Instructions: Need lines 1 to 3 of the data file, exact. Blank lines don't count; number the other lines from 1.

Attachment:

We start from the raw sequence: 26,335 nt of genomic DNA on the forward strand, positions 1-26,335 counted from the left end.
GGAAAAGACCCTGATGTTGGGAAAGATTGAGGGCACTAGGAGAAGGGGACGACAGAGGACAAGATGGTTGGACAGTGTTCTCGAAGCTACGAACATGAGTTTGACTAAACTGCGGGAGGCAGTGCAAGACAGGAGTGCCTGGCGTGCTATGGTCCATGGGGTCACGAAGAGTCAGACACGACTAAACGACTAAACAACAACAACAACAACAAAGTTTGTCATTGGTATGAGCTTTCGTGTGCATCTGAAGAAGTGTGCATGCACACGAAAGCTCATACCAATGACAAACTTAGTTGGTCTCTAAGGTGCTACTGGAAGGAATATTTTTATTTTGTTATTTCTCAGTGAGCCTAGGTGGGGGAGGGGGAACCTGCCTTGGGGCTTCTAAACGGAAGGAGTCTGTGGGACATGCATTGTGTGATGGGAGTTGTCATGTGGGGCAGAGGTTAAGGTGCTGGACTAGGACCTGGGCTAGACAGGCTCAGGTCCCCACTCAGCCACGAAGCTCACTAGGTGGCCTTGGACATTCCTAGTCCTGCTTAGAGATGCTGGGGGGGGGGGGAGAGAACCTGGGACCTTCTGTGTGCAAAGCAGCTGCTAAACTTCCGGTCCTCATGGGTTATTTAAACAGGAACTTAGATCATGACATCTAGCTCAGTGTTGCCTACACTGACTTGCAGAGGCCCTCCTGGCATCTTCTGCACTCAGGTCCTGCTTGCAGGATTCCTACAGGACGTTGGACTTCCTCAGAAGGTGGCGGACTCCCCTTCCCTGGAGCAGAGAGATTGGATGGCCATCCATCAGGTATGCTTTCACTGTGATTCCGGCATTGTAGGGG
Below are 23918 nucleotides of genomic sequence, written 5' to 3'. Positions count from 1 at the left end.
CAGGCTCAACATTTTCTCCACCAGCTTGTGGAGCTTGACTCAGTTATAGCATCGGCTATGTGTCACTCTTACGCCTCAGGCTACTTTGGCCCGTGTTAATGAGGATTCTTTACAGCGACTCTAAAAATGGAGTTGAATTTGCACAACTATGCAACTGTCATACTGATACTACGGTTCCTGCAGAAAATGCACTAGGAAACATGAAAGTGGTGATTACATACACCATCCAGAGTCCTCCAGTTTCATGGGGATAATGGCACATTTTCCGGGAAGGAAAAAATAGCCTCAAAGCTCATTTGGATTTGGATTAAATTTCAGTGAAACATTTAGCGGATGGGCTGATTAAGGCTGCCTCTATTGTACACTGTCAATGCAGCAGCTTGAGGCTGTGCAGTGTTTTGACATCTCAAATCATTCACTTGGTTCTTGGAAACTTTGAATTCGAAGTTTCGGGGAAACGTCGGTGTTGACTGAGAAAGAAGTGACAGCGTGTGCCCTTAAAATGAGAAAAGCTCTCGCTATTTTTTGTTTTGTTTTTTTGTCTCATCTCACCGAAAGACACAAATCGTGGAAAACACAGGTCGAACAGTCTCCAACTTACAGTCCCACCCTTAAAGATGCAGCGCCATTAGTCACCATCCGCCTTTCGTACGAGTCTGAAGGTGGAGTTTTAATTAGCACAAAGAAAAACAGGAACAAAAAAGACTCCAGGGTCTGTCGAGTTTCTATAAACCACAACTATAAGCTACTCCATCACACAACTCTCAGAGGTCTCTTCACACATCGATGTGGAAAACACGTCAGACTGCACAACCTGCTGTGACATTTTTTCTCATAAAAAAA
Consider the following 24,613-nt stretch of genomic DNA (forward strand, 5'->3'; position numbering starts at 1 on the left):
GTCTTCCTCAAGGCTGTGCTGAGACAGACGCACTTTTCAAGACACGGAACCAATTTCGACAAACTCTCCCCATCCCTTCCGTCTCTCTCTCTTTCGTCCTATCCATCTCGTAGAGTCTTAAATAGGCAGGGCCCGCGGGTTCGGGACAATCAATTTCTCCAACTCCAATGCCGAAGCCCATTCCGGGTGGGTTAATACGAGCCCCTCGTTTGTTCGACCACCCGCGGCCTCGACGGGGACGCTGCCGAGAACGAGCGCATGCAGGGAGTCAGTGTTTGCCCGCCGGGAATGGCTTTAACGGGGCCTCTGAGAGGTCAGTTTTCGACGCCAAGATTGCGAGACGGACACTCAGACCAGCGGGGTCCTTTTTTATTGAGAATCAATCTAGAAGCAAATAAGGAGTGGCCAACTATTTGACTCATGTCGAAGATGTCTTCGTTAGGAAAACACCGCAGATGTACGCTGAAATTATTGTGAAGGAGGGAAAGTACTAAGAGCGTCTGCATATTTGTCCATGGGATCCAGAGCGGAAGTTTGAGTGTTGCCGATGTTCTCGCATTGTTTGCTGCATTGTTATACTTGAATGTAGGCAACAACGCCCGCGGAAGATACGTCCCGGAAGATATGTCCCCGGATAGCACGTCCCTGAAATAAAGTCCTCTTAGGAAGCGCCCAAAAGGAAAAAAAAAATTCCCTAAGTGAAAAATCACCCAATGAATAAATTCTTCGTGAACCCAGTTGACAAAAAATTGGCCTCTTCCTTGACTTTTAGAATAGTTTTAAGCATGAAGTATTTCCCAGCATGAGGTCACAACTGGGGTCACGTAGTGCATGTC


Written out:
We start from the raw sequence: 26,335 nt of genomic DNA on the forward strand, positions 1-26,335 counted from the left end.
GGAAAAGACCCTGATGTTGGGAAAGATTGAGGGCACTAGGAGAAGGGGACGACAGAGGACAAGATGGTTGGACAGTGTTCTCGAAGCTACGAACATGAGTTTGACTAAACTGCGGGAGGCAGTGCAAGACAGGAGTGCCTGGCGTGCTATGGTCCATGGGGTCACGAAGAGTCAGACACGACTAAACGACTAAACAACAACAACAACAACAAAGTTTGTCATTGGTATGAGCTTTCGTGTGCATCTGAAGAAGTGTGCATGCACACGAAAGCTCATACCAATGACAAACTTAGTTGGTCTCTAAGGTGCTACTGGAAGGAATATTTTTATTTTGTTATTTCTCAGTGAGCCTAGGTGGGGGAGGGGGAACCTGCCTTGGGGCTTCTAAACGGAAGGAGTCTGTGGGACATGCATTGTGTGATGGGAGTTGTCATGTGGGGCAGAGGTTAAGGTGCTGGACTAGGACCTGGGCTAGACAGGCTCAGGTCCCCACTCAGCCACGAAGCTCACTAGGTGGCCTTGGACATTCCTAGTCCTGCTTAGAGATGCTGGGGGGGGGGGGAGAGAACCTGGGACCTTCTGTGTGCAAAGCAGCTGCTAAACTTCCGGTCCTCATGGGTTATTTAAACAGGAACTTAGATCATGACATCTAGCTCAGTGTTGCCTACACTGACTTGCAGAGGCCCTCCTGGCATCTTCTGCACTCAGGTCCTGCTTGCAGGATTCCTACAGGACGTTGGACTTCCTCAGAAGGTGGCGGACTCCCCTTCCCTGGAGCAGAGAGATTGGATGGCCATCCATCAGGTATGCTTTCACTGTGATTCCGGCATTGTAGGGG
Below are 23918 nucleotides of genomic sequence, written 5' to 3'. Positions count from 1 at the left end.